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How Labour legitimises the BNP

People don’t vote for the BNP: they vote against New Labour and the rest.

The BNP gets a staggering amount of press coverage: columnists queue up to prove their liberal credentials by pasting them, while Nick Griffin is rarely off our screens. Yet he's the leader of a small, poorly financed, internally divided party that is never going to be a major force in a first-past-the-post political system. So what's going on?

What is going on is the betrayal of the British working class and a political symbiosis disguised as opposition. The Labour Party no longer pretends to represent working-class people: it's far too busy fluffing our spectacularly incompetent City elite. And into Labour's old role is stepping the BNP, promising not only local jobs, services and communities, but that the party has changed its old racist ways.

The liberal reaction to this is disastrous. I've written a play about the rise of the BNP, called A Day at the Racists, during which I debated Margaret Hodge, MP for Barking (where of course Griffin is challenging her). I was shocked at her argument -- basically that the BNP are a bunch of simple racists and therefore any decent person should vote Labour. That kind of patronising disrespect for the legitimate frustrations of her constituents also gives the BNP legitimacy -- it makes them seem like they have something important or original to say, something that mainstream society doesn't want you to hear.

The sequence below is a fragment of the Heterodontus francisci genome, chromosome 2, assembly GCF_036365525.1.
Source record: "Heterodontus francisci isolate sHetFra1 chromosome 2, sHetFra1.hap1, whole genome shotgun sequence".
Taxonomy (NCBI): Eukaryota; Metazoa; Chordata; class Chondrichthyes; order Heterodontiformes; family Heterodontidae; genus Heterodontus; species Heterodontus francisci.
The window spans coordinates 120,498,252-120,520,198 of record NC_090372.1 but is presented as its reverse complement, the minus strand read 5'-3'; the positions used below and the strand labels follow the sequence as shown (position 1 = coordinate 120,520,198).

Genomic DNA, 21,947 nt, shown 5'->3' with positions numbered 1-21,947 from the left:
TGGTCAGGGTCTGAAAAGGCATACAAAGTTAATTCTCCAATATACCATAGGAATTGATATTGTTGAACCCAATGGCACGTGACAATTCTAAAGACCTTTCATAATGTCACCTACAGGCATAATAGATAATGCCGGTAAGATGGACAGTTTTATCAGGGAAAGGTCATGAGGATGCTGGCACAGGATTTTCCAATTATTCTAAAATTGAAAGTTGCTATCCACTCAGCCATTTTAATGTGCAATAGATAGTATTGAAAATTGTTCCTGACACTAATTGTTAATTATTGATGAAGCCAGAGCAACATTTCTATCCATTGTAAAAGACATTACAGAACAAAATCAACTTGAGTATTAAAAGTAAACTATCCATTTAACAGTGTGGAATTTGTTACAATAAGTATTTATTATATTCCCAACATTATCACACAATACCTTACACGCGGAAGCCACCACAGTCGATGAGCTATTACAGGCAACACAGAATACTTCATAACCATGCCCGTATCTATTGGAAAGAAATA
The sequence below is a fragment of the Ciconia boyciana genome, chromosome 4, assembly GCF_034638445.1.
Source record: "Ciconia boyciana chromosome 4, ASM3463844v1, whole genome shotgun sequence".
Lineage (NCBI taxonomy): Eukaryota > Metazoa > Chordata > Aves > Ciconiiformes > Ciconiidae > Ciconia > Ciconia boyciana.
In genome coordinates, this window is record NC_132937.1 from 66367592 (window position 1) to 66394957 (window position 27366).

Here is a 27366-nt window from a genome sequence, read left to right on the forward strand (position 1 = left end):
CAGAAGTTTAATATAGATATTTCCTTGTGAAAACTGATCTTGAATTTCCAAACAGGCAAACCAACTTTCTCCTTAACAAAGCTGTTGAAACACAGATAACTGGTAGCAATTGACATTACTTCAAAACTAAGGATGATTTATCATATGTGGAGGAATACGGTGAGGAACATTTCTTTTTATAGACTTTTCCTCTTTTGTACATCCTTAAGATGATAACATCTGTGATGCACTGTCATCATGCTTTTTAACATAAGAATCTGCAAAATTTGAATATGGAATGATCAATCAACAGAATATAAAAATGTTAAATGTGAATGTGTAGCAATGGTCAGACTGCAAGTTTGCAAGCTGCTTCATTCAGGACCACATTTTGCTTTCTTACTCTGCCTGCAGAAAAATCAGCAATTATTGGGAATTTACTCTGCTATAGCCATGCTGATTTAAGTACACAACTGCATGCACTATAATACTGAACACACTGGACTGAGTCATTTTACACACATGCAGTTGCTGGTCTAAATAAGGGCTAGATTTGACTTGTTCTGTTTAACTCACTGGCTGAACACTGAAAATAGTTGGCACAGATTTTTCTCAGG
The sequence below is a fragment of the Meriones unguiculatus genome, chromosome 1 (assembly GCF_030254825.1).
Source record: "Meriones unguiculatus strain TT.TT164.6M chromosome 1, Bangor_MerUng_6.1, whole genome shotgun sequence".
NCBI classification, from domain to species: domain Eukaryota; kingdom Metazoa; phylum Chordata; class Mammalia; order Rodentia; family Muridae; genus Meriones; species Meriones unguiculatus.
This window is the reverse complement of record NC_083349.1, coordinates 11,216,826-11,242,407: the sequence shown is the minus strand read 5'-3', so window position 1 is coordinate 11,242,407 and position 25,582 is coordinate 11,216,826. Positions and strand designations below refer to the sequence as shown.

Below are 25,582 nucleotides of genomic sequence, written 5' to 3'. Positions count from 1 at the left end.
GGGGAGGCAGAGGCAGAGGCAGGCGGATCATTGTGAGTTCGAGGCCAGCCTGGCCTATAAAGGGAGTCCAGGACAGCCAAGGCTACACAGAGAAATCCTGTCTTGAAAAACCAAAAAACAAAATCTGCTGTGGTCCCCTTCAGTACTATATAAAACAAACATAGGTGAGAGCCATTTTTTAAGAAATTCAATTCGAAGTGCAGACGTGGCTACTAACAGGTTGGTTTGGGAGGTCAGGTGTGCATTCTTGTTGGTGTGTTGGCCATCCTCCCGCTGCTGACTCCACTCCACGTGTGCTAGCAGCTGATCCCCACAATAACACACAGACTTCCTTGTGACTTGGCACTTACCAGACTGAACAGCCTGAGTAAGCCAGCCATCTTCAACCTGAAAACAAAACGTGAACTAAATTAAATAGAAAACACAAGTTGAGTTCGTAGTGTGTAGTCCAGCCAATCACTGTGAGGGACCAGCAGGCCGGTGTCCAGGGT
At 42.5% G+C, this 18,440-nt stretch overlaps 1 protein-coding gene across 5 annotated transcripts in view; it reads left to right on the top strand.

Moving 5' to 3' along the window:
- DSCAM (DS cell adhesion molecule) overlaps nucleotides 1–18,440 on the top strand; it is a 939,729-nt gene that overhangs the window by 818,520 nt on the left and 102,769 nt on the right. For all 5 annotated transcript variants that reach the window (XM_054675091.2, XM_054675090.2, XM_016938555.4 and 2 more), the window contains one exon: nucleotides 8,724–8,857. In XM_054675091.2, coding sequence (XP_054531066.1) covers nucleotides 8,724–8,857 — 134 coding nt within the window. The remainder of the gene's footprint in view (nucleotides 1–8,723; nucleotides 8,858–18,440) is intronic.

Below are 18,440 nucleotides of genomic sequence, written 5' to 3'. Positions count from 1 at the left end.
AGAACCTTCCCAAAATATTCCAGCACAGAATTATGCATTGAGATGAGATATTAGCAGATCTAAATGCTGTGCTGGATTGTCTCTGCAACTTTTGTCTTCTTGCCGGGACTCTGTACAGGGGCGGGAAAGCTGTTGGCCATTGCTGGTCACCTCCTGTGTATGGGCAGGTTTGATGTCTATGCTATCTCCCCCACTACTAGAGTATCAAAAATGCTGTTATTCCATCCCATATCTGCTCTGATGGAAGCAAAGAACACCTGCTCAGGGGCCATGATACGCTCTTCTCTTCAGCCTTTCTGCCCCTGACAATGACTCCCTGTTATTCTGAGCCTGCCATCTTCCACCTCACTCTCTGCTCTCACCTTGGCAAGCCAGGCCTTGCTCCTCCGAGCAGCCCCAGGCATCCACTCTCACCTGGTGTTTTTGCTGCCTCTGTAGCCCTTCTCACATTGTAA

Everybody wins -- except the disenfranchised working class, whose real needs remain conspicuously unmet by any political party.

The thing liberals fail to see about the BNP is that they are a repository for ordinary working people's desire to get their dignity back. (In that sense, they have a lot in common with Islamists. Both see liberal mainstream society as misrepresenting and exploiting them, and so they hit back in a way calculated to cause maximum offence to liberal sensibilities. Maybe they should get together.)

People don't vote for the BNP, they vote against New Labour and the rest. And those people feel treated unfairly by the unequal free-market society that not only Westminster politicians and corporate flacks, but also liberal media types benefit from. They are angry at you.

What makes the BNP important is not that they are going to win seats, but that they show the limitations of liberal capitalist democracy. In that sense, they are an outrider for the hypothesis of my play -- a post-racial, "tolerant" nationalism, a neo-fascism that anyone can join, embodied by a mixed-race Asian character who becomes a BNP candidate.

In real life, the BNP themselves are so besmirched with racism, not least in the public eye, that they will never be the party which makes that argument credibly. But somebody will, and liberal capitalist democracy right now doesn't have an answer.

Anders Lustgarten's play "A Day at the Racists" has a one-off performance at the Broadway Theatre in Barking on 16 April.